The challenge before us today is that we are called to be signs of God’s love right in our own households, among our own family, and in our own neighborhood. Jesus reminds us prophets don’t get much respect at home. And before we conclude we must be prophets because he was, we might focus rather on being better signs of God’s love like he was. Prophets have not fared well historically, so I suggest we work at becoming less abrasive, more joyful, and more inviting witnesses to God’s love and compassion. It might be easier to give witness to the faith before those who have no knowledge of our history. For similar reasons, it can be easier to find our purpose and calling away from home, where we are judged by our efforts and accomplishments, not for what we did in the second grade or how we didn’t eat all our vegetables or get straight A’s in school. Jesus was concerned about his family’s and neighbors’ lack of faith, but it didn’t stifle his enthusiasm for the gospel or put him on the defensive. He loved them still despite their lack of faith, and he understood he would have to work harder with that crowd, and there would still be some who would not give him a fair hearing no matter what he said or did. In the end, his sacrifice on the cross would embrace and heal all, even the “hard of face and obstinate of heart.” God does not give up trying. The objective is to draw people to repentance and reconciliation, not to alienate them or get killed.

Jesus sends us to those we love to give witness to God’s good news of welcome and compassion with patience and perseverance. We don’t really have to be bearers of bad news charging in with self-righteousness and pride, as we are sometimes inclined to do, where the choices are not as radically defined as heaven and hell, or life and death, or right and wrong. I don’t mean there are not situations that warrant such an approach. But when it comes down to helping change a person’s attitude or inform their perspective, a true messenger of God’s Word works in the service of that Word, through persuasion and persistence. Jesus alone is the Messiah. None of us are, nor do we only have three years to win people over. Besides, we could be more convincing prophets if we multiplied loaves and fish, or walked on water, or raised the dead. Jesus possessed such powers yet achieved the greatest good by his passion, death, and resurrection. If the goal is to preach God’s Word so that others would desire reconciliation and reform their lives, we might succeed better with honey than with vinegar. Threats and insults will not impress people with intelligence and experience. Not surprisingly, they tend not to impress the unintelligent and inexperienced either. Rather, a more persuasive approach might produce better results especially with those we know and love, our own family, friends, and neighbors. I know it would with mine.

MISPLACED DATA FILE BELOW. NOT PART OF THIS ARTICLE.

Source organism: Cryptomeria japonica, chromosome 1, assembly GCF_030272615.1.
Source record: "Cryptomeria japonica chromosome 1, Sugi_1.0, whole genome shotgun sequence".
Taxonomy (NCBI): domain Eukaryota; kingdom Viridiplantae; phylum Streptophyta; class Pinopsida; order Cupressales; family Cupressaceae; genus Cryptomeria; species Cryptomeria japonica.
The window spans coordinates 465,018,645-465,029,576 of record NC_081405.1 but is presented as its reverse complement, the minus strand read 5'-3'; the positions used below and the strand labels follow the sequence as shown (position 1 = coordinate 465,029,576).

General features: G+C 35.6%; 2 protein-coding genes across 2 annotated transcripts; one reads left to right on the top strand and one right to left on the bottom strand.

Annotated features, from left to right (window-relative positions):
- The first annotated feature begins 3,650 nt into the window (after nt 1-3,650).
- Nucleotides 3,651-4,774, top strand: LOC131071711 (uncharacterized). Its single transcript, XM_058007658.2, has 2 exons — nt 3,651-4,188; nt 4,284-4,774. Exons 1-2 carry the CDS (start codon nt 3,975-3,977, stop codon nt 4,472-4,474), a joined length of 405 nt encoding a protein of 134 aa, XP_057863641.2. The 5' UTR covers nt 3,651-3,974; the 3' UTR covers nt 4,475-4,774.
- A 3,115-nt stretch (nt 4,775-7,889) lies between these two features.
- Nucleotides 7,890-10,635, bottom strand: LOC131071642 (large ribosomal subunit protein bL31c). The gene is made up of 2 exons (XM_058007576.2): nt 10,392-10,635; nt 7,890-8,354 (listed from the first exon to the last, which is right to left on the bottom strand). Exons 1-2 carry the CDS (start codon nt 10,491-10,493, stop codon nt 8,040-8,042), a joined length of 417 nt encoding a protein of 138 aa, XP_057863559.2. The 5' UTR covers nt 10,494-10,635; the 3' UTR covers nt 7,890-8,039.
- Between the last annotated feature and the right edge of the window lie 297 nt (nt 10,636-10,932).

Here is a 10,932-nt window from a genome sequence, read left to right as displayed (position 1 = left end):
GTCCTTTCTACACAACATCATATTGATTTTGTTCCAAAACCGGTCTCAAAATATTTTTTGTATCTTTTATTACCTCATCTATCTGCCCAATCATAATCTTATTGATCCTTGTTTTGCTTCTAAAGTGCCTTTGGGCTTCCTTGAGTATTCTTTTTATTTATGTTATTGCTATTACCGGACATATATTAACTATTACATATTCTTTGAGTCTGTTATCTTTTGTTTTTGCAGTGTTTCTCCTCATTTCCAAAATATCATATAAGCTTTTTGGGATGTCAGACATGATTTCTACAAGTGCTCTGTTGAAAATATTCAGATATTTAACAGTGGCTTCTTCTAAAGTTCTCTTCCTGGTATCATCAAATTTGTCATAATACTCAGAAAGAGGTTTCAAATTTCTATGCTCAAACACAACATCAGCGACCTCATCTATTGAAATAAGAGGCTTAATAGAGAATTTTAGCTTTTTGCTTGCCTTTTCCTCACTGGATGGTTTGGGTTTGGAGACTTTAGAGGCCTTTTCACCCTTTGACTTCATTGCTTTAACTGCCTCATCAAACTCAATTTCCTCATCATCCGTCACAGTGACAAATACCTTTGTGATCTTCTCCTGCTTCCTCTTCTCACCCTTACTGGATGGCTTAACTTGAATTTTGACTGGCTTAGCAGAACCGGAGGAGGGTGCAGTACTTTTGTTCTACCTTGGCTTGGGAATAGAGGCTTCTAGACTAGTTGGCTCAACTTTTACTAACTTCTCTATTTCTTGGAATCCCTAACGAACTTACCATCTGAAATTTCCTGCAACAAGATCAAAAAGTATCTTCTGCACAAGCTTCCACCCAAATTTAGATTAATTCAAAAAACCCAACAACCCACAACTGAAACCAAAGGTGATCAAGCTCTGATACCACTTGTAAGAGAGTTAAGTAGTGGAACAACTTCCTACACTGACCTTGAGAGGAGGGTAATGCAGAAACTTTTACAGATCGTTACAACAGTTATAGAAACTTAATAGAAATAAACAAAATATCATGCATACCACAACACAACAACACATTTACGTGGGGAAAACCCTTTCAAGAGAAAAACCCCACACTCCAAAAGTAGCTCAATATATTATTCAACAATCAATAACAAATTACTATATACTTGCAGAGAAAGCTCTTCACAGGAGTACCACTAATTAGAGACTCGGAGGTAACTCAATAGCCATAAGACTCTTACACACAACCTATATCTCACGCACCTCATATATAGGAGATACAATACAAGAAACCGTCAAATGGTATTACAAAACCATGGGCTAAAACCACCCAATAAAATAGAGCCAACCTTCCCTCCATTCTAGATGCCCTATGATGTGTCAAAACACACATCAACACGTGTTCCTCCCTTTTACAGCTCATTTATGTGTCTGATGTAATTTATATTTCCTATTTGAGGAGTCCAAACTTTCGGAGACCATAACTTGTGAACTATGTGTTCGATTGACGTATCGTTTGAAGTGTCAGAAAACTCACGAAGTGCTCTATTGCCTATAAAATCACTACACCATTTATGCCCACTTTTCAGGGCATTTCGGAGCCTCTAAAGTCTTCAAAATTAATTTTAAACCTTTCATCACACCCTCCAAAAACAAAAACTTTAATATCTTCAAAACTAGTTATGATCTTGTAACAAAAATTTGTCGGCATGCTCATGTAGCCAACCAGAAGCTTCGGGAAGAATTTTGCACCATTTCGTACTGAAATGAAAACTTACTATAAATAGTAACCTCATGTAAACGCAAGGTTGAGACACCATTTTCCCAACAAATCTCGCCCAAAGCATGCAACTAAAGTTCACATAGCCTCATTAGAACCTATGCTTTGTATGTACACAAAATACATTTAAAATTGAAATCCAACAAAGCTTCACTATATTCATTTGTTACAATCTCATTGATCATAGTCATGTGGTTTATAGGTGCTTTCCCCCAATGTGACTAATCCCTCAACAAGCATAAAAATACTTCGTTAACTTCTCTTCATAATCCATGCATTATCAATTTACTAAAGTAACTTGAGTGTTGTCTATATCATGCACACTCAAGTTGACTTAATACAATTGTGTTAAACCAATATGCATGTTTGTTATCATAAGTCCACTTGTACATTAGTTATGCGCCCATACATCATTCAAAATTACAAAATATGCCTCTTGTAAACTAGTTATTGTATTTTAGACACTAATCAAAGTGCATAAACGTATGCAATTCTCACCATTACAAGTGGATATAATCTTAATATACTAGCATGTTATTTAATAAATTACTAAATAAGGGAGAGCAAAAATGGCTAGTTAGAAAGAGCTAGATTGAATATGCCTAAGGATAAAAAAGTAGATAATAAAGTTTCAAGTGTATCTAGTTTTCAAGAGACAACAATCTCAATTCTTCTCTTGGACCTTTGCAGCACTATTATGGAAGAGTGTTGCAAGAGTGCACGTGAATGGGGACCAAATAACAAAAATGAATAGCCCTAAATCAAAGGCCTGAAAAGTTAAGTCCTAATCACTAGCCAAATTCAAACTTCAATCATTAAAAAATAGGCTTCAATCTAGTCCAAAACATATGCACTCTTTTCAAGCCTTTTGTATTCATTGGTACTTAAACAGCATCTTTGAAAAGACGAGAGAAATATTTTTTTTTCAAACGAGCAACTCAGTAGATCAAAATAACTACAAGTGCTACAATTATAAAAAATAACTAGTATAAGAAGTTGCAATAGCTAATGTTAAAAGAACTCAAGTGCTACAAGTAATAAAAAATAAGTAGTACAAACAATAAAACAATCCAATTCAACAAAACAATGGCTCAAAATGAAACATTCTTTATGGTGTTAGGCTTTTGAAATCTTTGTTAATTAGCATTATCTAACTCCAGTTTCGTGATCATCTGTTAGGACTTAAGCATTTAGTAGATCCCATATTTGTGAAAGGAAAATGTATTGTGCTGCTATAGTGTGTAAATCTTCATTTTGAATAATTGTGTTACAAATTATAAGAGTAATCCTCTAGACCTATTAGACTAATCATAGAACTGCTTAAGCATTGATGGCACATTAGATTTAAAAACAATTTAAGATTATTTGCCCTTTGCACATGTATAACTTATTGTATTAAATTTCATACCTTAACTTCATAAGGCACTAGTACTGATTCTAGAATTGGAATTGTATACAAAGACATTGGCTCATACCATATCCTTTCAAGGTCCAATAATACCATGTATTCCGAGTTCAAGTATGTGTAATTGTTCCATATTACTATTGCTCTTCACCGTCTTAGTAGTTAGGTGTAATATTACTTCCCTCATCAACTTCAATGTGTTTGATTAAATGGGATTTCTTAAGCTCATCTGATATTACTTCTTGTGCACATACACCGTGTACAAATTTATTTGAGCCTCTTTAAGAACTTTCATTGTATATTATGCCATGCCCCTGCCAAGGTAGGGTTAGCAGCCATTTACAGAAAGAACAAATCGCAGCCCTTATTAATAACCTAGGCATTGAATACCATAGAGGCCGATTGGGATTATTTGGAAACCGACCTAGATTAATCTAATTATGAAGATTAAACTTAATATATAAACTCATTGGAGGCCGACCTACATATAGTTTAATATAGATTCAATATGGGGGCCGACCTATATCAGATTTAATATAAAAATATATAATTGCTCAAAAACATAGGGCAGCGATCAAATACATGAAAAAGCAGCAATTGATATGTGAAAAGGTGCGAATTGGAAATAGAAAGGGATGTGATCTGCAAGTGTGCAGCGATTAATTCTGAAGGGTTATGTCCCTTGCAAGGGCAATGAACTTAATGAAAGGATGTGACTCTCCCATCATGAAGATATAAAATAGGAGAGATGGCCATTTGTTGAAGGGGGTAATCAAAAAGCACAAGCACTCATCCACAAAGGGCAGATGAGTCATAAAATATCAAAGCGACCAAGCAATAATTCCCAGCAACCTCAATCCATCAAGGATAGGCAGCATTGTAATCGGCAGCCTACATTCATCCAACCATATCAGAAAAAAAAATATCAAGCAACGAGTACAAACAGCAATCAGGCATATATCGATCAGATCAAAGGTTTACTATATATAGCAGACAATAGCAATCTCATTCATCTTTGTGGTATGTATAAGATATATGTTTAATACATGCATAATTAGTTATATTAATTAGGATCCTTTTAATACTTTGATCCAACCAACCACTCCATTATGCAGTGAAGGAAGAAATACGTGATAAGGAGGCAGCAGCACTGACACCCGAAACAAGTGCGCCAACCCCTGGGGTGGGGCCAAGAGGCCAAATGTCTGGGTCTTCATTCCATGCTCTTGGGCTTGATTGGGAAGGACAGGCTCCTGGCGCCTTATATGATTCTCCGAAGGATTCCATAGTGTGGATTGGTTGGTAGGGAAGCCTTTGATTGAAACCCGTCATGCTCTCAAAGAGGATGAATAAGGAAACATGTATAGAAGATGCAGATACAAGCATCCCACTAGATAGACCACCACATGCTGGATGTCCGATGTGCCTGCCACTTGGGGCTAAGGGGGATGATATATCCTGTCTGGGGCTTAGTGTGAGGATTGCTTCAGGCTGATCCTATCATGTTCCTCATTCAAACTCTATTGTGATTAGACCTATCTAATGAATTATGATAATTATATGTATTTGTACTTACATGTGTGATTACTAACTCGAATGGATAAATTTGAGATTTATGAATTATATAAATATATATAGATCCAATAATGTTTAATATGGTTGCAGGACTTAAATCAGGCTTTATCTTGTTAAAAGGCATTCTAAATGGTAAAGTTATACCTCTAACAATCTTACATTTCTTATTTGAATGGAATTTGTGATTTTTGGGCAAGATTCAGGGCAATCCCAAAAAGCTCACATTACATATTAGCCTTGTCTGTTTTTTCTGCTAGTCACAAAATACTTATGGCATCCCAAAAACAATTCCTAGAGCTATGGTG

There will be many more occasions to give witness to God’s love when we gather with family. The gospel message will still be the same. But when we are more awake to opportunities for kindness and gentle persuasion and more intentional about raising up rather than sowing discord and ill-will, we might get better results. Our conversations will still be annoyingly loud. But we can purposely be less confrontational, more patient and accommodating, so we will soften hard faces and melt obstinate hearts. And the Good News of God’s mercy will be heard, and confidence will be restored, and healing can begin. I say aim to be an effective prophet, not a dead one.

Rolo B Castillo © 2021